Sometimes a hobbyist has interesting ideas for an organization, but trying to provide detailed explanations for some of those ideas proves challenging or creates problems. An example of this is the Legio (which is undergoing a revision right now). In the first version of the article, written back in 2003 or so, we tried too hard to explain things in order to make everything fit. These explanations introduced inconsistencies that couldn't be resolved without either drastic revision or glossing over details. In the end, we've revised the concepts of the Legio and the article over the years, reducing the level of detail that we provide. We've chosen to make the Legio fit as much as possible into the established canon, but we know that we can never make it fit entirely. Reducing detail and not making further revisions wasn't out of laziness. The intent is to provide the concept to the level of detail necessary for success. Providing too much detail/explanation would actually undermine our efforts, so we've had to find the balance point. Each hobbyist will have to find the necessary balance point for their DIY. Some allow for and require greater detail while others can be successful with much less detail. Writing a DIY article can be a lot of work, but it doesn't have to be. It's up to each author to determine the right level of work (the rest of us can provide our input, but we have no decision-making authority in how much work you do).

There have been hundreds (thousands?) of DIYs presented here at the B&C over the years, some going into great detail, some giving very little, and everywhere in between. An excellent example of a highly developed DIY is Commissar Molotov's Castigators (which he has been working on for over 15 years). Two excellent examples of DIYs created with very little information are apologist's Lamb's World Regiments (Astra Militarum) and Ioldanach's Mourning Blades (Eldar Corsairs). Each of these articles (in the case of the Castigators, series of articles) portrays their subject using a different format and to varying levels of detail, but each does so in a manner that allows the reader to have sufficient understanding of and interest in the organization to collect their own army of that organization if they desire - or inspire them to create a similar type of organization or article. Not giving detailed explanations for every little (or even significant) aspect of your organization isn't necessarily "laziness." Sometimes it's the highest form of wisdom.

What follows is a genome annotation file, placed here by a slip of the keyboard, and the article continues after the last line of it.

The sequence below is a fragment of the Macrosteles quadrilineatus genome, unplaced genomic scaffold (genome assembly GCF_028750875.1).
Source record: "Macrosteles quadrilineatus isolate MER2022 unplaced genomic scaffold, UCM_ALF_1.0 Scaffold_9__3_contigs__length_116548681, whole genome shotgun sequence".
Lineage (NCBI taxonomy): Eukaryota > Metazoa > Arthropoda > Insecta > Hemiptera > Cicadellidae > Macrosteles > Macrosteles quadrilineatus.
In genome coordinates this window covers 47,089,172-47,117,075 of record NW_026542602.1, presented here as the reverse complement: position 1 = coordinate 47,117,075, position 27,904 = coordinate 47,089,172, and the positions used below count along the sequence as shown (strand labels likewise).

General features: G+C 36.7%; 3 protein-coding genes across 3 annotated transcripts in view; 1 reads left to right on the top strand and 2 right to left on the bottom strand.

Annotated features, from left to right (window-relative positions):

One thing that the official articles do well is to not dwell too much on trying to explain every little detail. If it's good enough for the official articles, it's good enough for you and me.










Lastly, a plug. Most of the articles I've linked in this little editorial can be found in the Liber Showcase. That sub-forum is meant to be the B&C's showcase for finished articles. When you finish your DIY article, please post the finished version in that sub-forum.

Edited by Brother Tyler, 03 March 2021 - 11:06 PM.
Updated Celestial Lions image link

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#2
Dolchiate Remembrancer

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Fantastic post brother. It almost makes me want to reread my own IA and question their length and detail, yet again lol

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#3
Dosjetka

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Your thoughts couldn't come at a better time, Brother Tyler. I've been fighting with the traditional Index Astartes format for year and I feel foolish for not having myself generated a line of thinking similar to yours sooner. This is partly why I've never managed to complete an Index Astartes article, much to my dismay.